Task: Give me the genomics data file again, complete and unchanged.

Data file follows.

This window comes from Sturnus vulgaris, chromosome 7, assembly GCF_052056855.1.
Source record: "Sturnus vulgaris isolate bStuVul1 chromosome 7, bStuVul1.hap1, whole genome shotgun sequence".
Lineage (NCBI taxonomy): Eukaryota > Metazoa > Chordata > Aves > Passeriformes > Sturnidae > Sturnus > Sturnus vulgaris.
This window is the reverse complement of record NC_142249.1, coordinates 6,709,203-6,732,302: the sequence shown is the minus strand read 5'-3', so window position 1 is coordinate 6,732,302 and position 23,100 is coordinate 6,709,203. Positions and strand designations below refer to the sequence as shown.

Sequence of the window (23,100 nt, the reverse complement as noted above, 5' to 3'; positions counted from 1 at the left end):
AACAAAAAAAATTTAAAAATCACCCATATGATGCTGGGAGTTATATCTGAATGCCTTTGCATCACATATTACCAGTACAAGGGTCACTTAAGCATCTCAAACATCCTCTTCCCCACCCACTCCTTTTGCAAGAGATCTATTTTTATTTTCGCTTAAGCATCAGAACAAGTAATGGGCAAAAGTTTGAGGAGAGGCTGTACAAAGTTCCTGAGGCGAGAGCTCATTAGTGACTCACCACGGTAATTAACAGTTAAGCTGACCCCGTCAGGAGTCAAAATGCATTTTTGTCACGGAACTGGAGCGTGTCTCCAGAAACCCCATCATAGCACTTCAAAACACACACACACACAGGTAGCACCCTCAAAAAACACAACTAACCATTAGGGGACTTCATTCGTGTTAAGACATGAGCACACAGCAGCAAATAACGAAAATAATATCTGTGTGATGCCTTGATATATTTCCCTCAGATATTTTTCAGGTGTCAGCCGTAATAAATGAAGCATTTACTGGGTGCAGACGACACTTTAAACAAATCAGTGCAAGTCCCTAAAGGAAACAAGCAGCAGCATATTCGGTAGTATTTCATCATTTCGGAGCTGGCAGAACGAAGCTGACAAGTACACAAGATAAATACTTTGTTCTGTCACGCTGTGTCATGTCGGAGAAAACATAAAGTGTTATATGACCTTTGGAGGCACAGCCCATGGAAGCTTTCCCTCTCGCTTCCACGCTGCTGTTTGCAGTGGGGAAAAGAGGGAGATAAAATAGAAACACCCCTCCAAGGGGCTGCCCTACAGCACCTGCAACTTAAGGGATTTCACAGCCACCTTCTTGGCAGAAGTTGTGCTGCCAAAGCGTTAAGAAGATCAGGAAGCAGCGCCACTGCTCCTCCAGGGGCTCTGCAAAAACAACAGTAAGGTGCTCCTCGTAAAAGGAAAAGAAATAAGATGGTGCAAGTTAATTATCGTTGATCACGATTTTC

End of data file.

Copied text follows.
This window comes from Sturnus vulgaris, chromosome 7, assembly GCF_052056855.1.
Source record: "Sturnus vulgaris isolate bStuVul1 chromosome 7, bStuVul1.hap1, whole genome shotgun sequence".
Lineage (NCBI taxonomy): Eukaryota > Metazoa > Chordata > Aves > Passeriformes > Sturnidae > Sturnus > Sturnus vulgaris.
This window is the reverse complement of record NC_142249.1, coordinates 6,709,203-6,732,302: the sequence shown is the minus strand read 5'-3', so window position 1 is coordinate 6,732,302 and position 23,100 is coordinate 6,709,203. Positions and strand designations below refer to the sequence as shown.

Sequence of the window (23,100 nt, the reverse complement as noted above, 5' to 3'; positions counted from 1 at the left end):
AACAAAAAAAATTTAAAAATCACCCATATGATGCTGGGAGTTATATCTGAATGCCTTTGCATCACATATTACCAGTACAAGGGTCACTTAAGCATCTCAAACATCCTCTTCCCCACCCACTCCTTTTGCAAGAGATCTATTTTTATTTTCGCTTAAGCATCAGAACAAGTAATGGGCAAAAGTTTGAGGAGAGGCTGTACAAAGTTCCTGAGGCGAGAGCTCATTAGTGACTCACCACGGTAATTAACAGTTAAGCTGACCCCGTCAGGAGTCAAAATGCATTTTTGTCACGGAACTGGAGCGTGTCTCCAGAAACCCCATCATAGCACTTCAAAACACACACACACACAGGTAGCACCCTCAAAAAACACAACTAACCATTAGGGGACTTCATTCGTGTTAAGACATGAGCACACAGCAGCAAATAACGAAAATAATATCTGTGTGATGCCTTGATATATTTCCCTCAGATATTTTTCAGGTGTCAGCCGTAATAAATGAAGCATTTACTGGGTGCAGACGACACTTTAAACAAATCAGTGCAAGTCCCTAAAGGAAACAAGCAGCAGCATATTCGGTAGTATTTCATCATTTCGGAGCTGGCAGAACGAAGCTGACAAGTACACAAGATAAATACTTTGTTCTGTCACGCTGTGTCATGTCGGAGAAAACATAAAGTGTTATATGACCTTTGGAGGCACAGCCCATGGAAGCTTTCCCTCTCGCTTCCACGCTGCTGTTTGCAGTGGGGAAAAGAGGGAGATAAAATAGAAACACCCCTCCAAGGGGCTGCCCTACAGCACCTGCAACTTAAGGGATTTCACAGCCACCTTCTTGGCAGAAGTTGTGCTGCCAAAGCGTTAAGAAGATCAGGAAGCAGCGCCACTGCTCCTCCAGGGGCTCTGCAAAAACAACAGTAAGGTGCTCCTCGTAAAAGGAAAAGAAATAAGATGGTGCAAGTTAATTATCGTTGATCACGATTTTC